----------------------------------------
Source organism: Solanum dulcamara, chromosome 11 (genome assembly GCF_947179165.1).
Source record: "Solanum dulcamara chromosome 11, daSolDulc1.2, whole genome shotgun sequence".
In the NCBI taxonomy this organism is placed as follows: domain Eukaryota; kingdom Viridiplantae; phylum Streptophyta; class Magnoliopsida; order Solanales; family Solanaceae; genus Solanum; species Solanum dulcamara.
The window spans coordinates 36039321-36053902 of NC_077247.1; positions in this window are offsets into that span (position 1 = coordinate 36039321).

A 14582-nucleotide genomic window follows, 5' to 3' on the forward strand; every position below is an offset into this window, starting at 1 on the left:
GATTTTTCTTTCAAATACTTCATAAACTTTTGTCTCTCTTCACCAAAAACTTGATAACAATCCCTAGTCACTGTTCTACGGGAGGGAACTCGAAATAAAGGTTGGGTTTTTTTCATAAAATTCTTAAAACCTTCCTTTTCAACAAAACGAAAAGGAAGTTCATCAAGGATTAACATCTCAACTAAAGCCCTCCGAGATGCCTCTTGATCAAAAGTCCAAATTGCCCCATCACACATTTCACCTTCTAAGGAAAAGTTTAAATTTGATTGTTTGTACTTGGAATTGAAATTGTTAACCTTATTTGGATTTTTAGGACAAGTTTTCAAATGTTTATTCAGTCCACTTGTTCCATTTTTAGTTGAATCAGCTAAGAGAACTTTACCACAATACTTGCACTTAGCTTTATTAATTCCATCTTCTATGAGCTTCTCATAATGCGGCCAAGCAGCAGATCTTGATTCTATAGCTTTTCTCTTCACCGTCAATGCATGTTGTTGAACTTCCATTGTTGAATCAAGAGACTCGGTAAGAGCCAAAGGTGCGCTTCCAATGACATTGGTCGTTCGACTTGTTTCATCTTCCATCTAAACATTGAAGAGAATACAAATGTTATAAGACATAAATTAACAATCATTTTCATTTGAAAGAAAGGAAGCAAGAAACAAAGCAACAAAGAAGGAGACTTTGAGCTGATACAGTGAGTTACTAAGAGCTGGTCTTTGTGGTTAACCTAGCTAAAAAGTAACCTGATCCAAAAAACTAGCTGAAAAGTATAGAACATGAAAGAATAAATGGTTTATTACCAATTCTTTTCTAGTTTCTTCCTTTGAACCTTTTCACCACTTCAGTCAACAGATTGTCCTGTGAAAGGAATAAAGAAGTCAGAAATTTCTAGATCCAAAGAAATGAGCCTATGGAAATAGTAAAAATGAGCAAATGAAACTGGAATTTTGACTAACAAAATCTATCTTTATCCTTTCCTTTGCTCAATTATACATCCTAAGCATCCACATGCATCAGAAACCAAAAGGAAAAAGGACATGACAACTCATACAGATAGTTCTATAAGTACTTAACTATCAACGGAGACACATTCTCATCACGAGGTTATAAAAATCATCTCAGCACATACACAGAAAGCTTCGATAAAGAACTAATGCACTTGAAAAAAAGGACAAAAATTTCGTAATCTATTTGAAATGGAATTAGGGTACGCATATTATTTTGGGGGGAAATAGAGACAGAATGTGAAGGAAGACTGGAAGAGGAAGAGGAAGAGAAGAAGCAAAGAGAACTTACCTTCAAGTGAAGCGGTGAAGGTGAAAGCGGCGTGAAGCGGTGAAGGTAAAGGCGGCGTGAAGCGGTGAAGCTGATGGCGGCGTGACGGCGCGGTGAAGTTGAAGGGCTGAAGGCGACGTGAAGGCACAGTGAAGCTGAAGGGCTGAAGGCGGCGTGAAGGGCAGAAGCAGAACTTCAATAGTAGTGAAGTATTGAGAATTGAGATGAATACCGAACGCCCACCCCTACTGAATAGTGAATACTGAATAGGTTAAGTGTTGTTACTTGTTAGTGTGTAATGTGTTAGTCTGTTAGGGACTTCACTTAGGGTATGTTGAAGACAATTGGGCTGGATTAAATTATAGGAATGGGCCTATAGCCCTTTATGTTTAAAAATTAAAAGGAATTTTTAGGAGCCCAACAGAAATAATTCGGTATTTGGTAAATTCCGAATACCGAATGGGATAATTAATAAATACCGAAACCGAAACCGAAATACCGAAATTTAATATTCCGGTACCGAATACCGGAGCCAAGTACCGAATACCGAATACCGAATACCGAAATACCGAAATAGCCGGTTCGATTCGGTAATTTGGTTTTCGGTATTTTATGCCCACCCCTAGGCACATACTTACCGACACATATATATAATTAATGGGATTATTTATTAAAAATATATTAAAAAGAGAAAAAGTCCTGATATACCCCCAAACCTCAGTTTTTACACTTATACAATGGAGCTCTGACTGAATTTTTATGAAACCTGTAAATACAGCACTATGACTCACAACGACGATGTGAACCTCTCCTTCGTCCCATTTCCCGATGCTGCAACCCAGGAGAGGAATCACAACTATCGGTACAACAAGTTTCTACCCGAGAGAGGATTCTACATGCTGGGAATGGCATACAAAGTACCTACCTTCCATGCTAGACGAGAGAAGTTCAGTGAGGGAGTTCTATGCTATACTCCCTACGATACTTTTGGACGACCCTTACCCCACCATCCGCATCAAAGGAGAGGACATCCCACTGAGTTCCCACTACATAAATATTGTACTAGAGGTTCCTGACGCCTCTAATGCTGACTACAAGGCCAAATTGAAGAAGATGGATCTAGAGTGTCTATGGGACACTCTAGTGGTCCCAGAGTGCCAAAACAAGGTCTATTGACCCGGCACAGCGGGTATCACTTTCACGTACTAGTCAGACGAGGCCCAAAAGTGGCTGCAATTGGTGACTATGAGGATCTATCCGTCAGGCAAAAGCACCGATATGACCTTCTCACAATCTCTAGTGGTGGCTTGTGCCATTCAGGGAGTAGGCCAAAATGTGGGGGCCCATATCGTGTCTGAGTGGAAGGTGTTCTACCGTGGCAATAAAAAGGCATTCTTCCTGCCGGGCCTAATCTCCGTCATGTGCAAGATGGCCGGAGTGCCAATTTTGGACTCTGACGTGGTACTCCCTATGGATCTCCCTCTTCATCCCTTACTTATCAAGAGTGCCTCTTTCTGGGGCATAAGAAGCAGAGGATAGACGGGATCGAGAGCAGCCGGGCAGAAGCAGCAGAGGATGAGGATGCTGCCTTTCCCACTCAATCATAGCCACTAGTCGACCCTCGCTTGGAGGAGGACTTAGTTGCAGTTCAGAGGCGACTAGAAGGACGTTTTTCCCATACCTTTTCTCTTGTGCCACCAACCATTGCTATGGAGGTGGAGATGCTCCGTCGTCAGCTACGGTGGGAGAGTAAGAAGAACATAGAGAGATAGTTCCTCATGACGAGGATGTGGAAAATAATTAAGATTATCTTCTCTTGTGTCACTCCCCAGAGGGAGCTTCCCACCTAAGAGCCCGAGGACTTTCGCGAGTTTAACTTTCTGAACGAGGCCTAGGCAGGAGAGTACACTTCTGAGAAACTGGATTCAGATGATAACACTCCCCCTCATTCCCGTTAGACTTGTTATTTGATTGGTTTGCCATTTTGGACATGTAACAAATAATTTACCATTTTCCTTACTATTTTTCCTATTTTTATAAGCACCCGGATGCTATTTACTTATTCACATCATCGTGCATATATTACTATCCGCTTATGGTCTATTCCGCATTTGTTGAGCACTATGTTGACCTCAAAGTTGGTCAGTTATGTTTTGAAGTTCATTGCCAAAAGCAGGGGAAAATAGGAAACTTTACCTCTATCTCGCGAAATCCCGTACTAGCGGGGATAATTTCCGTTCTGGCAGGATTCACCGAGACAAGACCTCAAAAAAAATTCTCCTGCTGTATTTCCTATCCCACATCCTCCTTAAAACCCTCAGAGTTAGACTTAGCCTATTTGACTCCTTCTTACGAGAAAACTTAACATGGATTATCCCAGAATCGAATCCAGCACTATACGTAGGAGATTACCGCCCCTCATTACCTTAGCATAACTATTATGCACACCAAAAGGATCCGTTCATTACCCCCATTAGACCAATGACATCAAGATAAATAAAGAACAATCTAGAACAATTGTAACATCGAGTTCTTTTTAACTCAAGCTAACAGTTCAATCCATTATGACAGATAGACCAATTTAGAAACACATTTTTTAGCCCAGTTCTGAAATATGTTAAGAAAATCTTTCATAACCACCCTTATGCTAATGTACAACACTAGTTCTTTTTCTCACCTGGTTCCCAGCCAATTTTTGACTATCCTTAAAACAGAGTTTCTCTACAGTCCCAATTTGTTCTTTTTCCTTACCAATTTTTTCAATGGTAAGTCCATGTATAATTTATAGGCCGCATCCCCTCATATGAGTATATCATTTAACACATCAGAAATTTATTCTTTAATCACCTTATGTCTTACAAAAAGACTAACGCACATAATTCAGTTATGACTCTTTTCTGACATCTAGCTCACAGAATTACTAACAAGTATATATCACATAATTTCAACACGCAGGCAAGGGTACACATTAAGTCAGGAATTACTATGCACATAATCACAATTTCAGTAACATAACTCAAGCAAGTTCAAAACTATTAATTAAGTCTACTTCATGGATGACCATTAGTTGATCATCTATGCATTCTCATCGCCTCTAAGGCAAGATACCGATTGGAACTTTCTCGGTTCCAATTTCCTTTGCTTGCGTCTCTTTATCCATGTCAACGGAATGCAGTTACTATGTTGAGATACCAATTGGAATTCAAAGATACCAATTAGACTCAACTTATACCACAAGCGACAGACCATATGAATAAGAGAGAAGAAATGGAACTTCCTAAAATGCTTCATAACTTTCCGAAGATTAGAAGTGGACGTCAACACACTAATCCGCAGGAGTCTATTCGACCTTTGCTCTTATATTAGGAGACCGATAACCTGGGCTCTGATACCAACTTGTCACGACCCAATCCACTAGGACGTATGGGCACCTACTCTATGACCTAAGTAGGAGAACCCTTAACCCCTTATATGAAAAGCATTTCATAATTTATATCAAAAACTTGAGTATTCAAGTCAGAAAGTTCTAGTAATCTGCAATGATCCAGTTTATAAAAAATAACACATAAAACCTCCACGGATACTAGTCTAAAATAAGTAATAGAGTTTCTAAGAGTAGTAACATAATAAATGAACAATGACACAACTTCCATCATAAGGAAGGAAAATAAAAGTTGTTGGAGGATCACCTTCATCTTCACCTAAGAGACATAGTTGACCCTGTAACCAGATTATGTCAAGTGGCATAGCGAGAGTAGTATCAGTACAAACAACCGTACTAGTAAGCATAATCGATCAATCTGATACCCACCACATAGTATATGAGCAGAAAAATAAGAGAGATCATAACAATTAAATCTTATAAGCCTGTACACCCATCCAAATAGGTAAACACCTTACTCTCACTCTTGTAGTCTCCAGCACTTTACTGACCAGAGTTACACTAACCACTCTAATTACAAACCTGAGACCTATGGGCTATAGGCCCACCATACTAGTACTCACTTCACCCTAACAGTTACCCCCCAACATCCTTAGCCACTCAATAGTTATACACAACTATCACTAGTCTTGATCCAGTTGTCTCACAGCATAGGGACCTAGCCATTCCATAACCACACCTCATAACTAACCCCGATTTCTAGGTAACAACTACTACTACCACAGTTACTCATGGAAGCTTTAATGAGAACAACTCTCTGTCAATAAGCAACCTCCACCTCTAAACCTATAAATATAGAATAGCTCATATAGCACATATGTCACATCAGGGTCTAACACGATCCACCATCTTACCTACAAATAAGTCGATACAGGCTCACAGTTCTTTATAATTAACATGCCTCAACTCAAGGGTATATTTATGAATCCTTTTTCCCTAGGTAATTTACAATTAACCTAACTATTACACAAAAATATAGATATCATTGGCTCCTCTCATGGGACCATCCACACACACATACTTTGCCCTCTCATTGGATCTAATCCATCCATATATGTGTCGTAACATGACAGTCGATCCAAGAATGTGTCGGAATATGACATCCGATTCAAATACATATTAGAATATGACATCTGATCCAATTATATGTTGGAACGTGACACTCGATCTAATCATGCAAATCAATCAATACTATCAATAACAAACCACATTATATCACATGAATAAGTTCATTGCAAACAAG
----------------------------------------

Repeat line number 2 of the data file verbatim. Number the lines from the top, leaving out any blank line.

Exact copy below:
Source record: "Solanum dulcamara chromosome 11, daSolDulc1.2, whole genome shotgun sequence".